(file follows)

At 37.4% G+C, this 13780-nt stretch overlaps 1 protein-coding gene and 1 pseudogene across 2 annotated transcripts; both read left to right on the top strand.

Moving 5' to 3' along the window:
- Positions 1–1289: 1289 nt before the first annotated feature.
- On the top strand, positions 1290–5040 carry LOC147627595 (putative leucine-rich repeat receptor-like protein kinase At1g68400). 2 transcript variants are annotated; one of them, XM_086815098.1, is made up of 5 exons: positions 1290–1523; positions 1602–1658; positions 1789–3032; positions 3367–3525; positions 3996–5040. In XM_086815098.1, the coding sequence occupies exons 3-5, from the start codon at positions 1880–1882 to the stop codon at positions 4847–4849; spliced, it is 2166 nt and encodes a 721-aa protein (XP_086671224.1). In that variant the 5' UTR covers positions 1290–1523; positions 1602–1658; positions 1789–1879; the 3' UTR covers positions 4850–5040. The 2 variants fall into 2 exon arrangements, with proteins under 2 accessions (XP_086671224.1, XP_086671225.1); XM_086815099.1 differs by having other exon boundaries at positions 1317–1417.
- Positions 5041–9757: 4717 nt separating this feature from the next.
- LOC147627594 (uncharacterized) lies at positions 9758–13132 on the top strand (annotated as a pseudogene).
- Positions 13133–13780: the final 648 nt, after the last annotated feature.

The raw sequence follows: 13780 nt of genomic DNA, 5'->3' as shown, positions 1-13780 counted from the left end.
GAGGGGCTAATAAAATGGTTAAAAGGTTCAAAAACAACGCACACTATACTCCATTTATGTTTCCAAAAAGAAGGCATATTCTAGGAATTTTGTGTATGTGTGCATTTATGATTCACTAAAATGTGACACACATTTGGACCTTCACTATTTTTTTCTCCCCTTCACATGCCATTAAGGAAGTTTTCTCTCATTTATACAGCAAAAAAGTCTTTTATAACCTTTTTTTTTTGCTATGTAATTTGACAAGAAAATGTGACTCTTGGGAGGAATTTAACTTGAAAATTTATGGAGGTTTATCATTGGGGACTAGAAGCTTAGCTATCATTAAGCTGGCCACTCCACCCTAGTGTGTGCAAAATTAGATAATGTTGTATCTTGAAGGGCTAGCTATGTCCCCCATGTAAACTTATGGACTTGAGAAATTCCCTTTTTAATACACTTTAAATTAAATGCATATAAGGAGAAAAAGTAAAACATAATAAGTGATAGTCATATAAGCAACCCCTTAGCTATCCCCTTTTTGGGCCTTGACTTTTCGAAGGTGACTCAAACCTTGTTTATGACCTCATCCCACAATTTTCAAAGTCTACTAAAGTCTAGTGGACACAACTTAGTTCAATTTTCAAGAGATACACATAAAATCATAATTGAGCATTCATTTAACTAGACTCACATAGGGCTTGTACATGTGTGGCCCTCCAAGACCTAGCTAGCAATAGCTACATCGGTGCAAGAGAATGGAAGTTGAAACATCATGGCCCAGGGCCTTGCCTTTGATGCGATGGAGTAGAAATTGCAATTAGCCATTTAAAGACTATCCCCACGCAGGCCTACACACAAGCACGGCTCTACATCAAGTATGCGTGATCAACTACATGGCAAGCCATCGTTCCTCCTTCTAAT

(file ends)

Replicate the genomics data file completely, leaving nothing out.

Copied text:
At 37.4% G+C, this 13780-nt stretch overlaps 1 protein-coding gene and 1 pseudogene across 2 annotated transcripts; both read left to right on the top strand.

Moving 5' to 3' along the window:
- Positions 1–1289: 1289 nt before the first annotated feature.
- On the top strand, positions 1290–5040 carry LOC147627595 (putative leucine-rich repeat receptor-like protein kinase At1g68400). 2 transcript variants are annotated; one of them, XM_086815098.1, is made up of 5 exons: positions 1290–1523; positions 1602–1658; positions 1789–3032; positions 3367–3525; positions 3996–5040. In XM_086815098.1, the coding sequence occupies exons 3-5, from the start codon at positions 1880–1882 to the stop codon at positions 4847–4849; spliced, it is 2166 nt and encodes a 721-aa protein (XP_086671224.1). In that variant the 5' UTR covers positions 1290–1523; positions 1602–1658; positions 1789–1879; the 3' UTR covers positions 4850–5040. The 2 variants fall into 2 exon arrangements, with proteins under 2 accessions (XP_086671224.1, XP_086671225.1); XM_086815099.1 differs by having other exon boundaries at positions 1317–1417.
- Positions 5041–9757: 4717 nt separating this feature from the next.
- LOC147627594 (uncharacterized) lies at positions 9758–13132 on the top strand (annotated as a pseudogene).
- Positions 13133–13780: the final 648 nt, after the last annotated feature.

The raw sequence follows: 13780 nt of genomic DNA, 5'->3' as shown, positions 1-13780 counted from the left end.
GAGGGGCTAATAAAATGGTTAAAAGGTTCAAAAACAACGCACACTATACTCCATTTATGTTTCCAAAAAGAAGGCATATTCTAGGAATTTTGTGTATGTGTGCATTTATGATTCACTAAAATGTGACACACATTTGGACCTTCACTATTTTTTTCTCCCCTTCACATGCCATTAAGGAAGTTTTCTCTCATTTATACAGCAAAAAAGTCTTTTATAACCTTTTTTTTTTGCTATGTAATTTGACAAGAAAATGTGACTCTTGGGAGGAATTTAACTTGAAAATTTATGGAGGTTTATCATTGGGGACTAGAAGCTTAGCTATCATTAAGCTGGCCACTCCACCCTAGTGTGTGCAAAATTAGATAATGTTGTATCTTGAAGGGCTAGCTATGTCCCCCATGTAAACTTATGGACTTGAGAAATTCCCTTTTTAATACACTTTAAATTAAATGCATATAAGGAGAAAAAGTAAAACATAATAAGTGATAGTCATATAAGCAACCCCTTAGCTATCCCCTTTTTGGGCCTTGACTTTTCGAAGGTGACTCAAACCTTGTTTATGACCTCATCCCACAATTTTCAAAGTCTACTAAAGTCTAGTGGACACAACTTAGTTCAATTTTCAAGAGATACACATAAAATCATAATTGAGCATTCATTTAACTAGACTCACATAGGGCTTGTACATGTGTGGCCCTCCAAGACCTAGCTAGCAATAGCTACATCGGTGCAAGAGAATGGAAGTTGAAACATCATGGCCCAGGGCCTTGCCTTTGATGCGATGGAGTAGAAATTGCAATTAGCCATTTAAAGACTATCCCCACGCAGGCCTACACACAAGCACGGCTCTACATCAAGTATGCGTGATCAACTACATGGCAAGCCATCGTTCCTCCTTCTAAT